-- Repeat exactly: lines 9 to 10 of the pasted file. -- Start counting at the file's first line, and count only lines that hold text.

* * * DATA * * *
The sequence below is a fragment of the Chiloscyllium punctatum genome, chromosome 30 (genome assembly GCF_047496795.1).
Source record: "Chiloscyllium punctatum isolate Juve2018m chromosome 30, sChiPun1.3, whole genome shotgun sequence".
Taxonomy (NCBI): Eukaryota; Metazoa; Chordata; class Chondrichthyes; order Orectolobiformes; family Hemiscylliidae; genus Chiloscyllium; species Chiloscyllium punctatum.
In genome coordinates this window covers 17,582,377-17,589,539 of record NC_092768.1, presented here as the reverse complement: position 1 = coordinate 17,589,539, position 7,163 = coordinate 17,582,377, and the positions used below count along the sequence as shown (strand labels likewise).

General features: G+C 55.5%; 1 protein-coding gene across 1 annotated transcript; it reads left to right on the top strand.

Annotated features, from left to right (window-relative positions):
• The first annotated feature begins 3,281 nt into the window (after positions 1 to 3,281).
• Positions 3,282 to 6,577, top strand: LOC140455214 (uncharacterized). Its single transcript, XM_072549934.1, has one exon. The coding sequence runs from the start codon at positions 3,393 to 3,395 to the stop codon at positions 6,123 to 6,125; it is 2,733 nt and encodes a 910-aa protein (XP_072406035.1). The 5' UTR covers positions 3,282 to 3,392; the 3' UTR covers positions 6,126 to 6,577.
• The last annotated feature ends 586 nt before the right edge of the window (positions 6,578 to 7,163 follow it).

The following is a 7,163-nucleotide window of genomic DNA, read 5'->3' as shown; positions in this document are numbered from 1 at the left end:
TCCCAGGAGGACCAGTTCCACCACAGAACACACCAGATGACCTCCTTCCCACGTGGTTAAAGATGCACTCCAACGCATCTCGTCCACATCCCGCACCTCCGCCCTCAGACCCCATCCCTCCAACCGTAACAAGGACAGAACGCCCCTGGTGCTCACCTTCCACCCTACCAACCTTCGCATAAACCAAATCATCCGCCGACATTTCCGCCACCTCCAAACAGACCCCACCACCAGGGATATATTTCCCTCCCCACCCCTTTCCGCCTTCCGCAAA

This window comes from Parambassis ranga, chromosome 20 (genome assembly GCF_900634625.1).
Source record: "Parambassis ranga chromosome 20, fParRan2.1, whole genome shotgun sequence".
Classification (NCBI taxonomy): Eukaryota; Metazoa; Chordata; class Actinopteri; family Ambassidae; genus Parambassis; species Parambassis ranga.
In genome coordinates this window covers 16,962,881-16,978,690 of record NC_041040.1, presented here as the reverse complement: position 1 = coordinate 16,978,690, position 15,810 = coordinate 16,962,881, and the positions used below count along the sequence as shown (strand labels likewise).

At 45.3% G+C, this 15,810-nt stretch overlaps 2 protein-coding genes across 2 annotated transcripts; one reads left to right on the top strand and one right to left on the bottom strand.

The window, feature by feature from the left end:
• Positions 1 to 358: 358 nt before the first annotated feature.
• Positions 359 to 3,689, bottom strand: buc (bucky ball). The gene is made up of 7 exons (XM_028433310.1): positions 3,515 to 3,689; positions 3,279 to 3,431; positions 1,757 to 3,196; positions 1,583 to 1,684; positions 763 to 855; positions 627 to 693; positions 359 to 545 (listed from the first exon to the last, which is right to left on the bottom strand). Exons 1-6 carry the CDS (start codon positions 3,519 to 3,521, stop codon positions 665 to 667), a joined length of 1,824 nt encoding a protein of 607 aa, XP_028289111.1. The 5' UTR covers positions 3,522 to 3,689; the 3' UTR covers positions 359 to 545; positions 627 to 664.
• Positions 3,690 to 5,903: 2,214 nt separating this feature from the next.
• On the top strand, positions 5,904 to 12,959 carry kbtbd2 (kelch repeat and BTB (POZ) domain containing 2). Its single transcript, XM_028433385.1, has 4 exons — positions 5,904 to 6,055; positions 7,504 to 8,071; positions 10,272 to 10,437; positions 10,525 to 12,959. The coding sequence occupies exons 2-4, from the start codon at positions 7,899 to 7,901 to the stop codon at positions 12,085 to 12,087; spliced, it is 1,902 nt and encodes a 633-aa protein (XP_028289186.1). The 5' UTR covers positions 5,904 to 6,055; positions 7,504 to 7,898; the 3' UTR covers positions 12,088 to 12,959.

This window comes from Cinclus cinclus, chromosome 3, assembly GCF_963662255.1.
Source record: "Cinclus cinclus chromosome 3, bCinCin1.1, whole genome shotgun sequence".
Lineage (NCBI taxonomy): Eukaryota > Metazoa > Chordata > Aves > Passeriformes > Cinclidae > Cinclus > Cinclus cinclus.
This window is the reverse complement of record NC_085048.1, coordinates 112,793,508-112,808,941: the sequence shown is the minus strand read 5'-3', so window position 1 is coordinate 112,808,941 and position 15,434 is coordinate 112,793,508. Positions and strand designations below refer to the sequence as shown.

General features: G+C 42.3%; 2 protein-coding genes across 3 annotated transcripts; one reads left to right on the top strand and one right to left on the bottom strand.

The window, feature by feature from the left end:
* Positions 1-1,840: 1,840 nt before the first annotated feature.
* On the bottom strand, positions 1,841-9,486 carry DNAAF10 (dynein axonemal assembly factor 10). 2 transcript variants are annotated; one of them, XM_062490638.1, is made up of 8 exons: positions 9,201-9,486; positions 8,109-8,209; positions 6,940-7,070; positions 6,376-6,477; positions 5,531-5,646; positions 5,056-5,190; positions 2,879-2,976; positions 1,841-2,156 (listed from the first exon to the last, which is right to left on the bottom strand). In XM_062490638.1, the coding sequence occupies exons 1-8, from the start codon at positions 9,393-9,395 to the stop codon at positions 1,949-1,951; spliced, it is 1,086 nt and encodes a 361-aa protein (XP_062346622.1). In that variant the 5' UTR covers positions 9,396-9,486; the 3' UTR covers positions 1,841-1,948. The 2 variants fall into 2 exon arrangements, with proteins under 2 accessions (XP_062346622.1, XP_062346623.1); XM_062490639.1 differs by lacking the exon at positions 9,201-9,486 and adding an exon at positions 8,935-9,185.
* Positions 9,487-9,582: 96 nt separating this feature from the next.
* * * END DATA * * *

• The last annotated feature ends 586 nt before the right edge of the window (positions 6,578 to 7,163 follow it).

The following is a 7,163-nucleotide window of genomic DNA, read 5'->3' as shown; positions in this document are numbered from 1 at the left end: